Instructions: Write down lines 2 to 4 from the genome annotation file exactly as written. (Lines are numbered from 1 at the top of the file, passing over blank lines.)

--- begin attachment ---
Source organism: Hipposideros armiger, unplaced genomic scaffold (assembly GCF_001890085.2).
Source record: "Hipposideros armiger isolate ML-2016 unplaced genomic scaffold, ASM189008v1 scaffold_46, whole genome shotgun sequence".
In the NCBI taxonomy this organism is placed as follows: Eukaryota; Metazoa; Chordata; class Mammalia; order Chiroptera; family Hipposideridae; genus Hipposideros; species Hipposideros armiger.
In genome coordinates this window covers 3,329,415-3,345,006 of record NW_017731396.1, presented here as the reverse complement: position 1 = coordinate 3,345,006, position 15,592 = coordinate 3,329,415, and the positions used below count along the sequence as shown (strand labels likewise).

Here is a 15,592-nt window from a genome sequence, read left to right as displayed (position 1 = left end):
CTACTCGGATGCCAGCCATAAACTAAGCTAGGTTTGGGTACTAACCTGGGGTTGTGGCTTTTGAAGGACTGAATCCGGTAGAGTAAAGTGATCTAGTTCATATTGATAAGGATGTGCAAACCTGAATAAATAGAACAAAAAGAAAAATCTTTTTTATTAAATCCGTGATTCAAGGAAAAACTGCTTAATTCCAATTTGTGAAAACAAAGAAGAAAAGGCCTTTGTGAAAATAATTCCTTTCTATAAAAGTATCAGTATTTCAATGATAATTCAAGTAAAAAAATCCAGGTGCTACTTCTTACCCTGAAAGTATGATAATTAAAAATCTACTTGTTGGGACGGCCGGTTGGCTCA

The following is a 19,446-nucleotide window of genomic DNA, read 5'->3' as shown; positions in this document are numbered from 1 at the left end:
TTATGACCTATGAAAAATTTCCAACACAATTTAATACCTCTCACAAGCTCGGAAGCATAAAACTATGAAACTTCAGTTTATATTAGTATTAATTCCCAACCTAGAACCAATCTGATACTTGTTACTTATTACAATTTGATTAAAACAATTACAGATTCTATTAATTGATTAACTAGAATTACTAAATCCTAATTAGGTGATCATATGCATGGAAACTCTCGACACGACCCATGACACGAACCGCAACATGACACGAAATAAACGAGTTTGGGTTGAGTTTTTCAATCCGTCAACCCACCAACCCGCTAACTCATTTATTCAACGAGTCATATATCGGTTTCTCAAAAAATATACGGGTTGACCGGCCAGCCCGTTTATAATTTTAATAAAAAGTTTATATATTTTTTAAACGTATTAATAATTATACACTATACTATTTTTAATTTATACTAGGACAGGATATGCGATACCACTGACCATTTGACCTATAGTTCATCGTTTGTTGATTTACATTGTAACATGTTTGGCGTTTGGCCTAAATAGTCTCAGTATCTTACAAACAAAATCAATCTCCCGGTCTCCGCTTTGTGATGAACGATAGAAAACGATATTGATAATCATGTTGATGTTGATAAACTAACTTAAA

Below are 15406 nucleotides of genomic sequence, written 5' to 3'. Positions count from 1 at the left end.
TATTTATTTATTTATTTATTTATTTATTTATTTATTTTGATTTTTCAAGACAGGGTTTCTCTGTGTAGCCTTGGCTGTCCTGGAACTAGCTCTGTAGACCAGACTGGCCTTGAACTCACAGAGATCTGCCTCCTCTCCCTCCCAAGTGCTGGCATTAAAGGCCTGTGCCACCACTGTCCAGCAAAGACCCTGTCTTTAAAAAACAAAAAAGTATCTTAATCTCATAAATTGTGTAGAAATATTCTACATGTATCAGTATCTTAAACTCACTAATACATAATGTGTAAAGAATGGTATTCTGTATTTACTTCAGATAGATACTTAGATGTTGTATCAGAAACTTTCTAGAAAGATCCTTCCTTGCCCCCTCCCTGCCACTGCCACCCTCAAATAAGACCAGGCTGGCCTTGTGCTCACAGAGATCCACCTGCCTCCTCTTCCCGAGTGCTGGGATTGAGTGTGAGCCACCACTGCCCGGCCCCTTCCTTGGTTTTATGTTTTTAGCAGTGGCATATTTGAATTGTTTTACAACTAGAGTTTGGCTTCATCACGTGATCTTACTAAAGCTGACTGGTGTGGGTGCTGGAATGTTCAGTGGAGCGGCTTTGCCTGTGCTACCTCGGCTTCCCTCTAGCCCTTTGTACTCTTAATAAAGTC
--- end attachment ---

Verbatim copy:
Source record: "Hipposideros armiger isolate ML-2016 unplaced genomic scaffold, ASM189008v1 scaffold_46, whole genome shotgun sequence".
In the NCBI taxonomy this organism is placed as follows: Eukaryota; Metazoa; Chordata; class Mammalia; order Chiroptera; family Hipposideridae; genus Hipposideros; species Hipposideros armiger.
In genome coordinates this window covers 3,329,415-3,345,006 of record NW_017731396.1, presented here as the reverse complement: position 1 = coordinate 3,345,006, position 15,592 = coordinate 3,329,415, and the positions used below count along the sequence as shown (strand labels likewise).